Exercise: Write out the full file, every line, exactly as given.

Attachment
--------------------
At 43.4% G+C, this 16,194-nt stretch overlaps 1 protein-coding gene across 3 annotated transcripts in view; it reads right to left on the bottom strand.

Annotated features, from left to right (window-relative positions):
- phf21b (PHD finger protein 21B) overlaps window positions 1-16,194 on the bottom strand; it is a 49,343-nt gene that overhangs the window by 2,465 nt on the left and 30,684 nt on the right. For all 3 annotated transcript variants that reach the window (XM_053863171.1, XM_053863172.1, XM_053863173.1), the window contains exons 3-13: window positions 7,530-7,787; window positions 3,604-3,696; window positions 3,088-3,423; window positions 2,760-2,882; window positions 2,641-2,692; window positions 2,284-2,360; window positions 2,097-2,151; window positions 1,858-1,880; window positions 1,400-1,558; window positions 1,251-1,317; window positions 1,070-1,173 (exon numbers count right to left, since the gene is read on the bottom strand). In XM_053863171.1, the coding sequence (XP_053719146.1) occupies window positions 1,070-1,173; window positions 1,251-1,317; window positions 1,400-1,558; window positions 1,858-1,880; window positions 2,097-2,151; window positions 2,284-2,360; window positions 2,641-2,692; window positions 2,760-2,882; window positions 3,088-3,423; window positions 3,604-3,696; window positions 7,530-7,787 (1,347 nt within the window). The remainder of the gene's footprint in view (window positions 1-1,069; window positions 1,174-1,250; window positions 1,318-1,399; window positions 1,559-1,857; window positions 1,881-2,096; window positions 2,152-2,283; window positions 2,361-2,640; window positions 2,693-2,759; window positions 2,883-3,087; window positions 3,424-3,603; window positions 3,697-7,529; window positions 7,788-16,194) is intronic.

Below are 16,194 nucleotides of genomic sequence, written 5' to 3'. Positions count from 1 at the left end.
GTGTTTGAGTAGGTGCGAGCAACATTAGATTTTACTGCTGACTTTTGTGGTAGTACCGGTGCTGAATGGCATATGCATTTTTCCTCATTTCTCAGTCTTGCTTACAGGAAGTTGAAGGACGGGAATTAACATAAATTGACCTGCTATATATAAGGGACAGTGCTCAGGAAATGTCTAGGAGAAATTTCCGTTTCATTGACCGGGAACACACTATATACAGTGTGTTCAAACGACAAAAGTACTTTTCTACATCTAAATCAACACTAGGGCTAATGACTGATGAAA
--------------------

At 43.4% G+C, this 16,194-nt stretch overlaps 1 protein-coding gene across 3 annotated transcripts in view; it reads right to left on the bottom strand.

Annotated features, from left to right (window-relative positions):
- phf21b (PHD finger protein 21B) overlaps window positions 1-16,194 on the bottom strand; it is a 49,343-nt gene that overhangs the window by 2,465 nt on the left and 30,684 nt on the right. For all 3 annotated transcript variants that reach the window (XM_053863171.1, XM_053863172.1, XM_053863173.1), the window contains exons 3-13: window positions 7,530-7,787; window positions 3,604-3,696; window positions 3,088-3,423; window positions 2,760-2,882; window positions 2,641-2,692; window positions 2,284-2,360; window positions 2,097-2,151; window positions 1,858-1,880; window positions 1,400-1,558; window positions 1,251-1,317; window positions 1,070-1,173 (exon numbers count right to left, since the gene is read on the bottom strand). In XM_053863171.1, the coding sequence (XP_053719146.1) occupies window positions 1,070-1,173; window positions 1,251-1,317; window positions 1,400-1,558; window positions 1,858-1,880; window positions 2,097-2,151; window positions 2,284-2,360; window positions 2,641-2,692; window positions 2,760-2,882; window positions 3,088-3,423; window positions 3,604-3,696; window positions 7,530-7,787 (1,347 nt within the window). The remainder of the gene's footprint in view (window positions 1-1,069; window positions 1,174-1,250; window positions 1,318-1,399; window positions 1,559-1,857; window positions 1,881-2,096; window positions 2,152-2,283; window positions 2,361-2,640; window positions 2,693-2,759; window positions 2,883-3,087; window positions 3,424-3,603; window positions 3,697-7,529; window positions 7,788-16,194) is intronic.

Below are 16,194 nucleotides of genomic sequence, written 5' to 3'. Positions count from 1 at the left end.
GTGTTTGAGTAGGTGCGAGCAACATTAGATTTTACTGCTGACTTTTGTGGTAGTACCGGTGCTGAATGGCATATGCATTTTTCCTCATTTCTCAGTCTTGCTTACAGGAAGTTGAAGGACGGGAATTAACATAAATTGACCTGCTATATATAAGGGACAGTGCTCAGGAAATGTCTAGGAGAAATTTCCGTTTCATTGACCGGGAACACACTATATACAGTGTGTTCAAACGACAAAAGTACTTTTCTACATCTAAATCAACACTAGGGCTAATGACTGATGAAA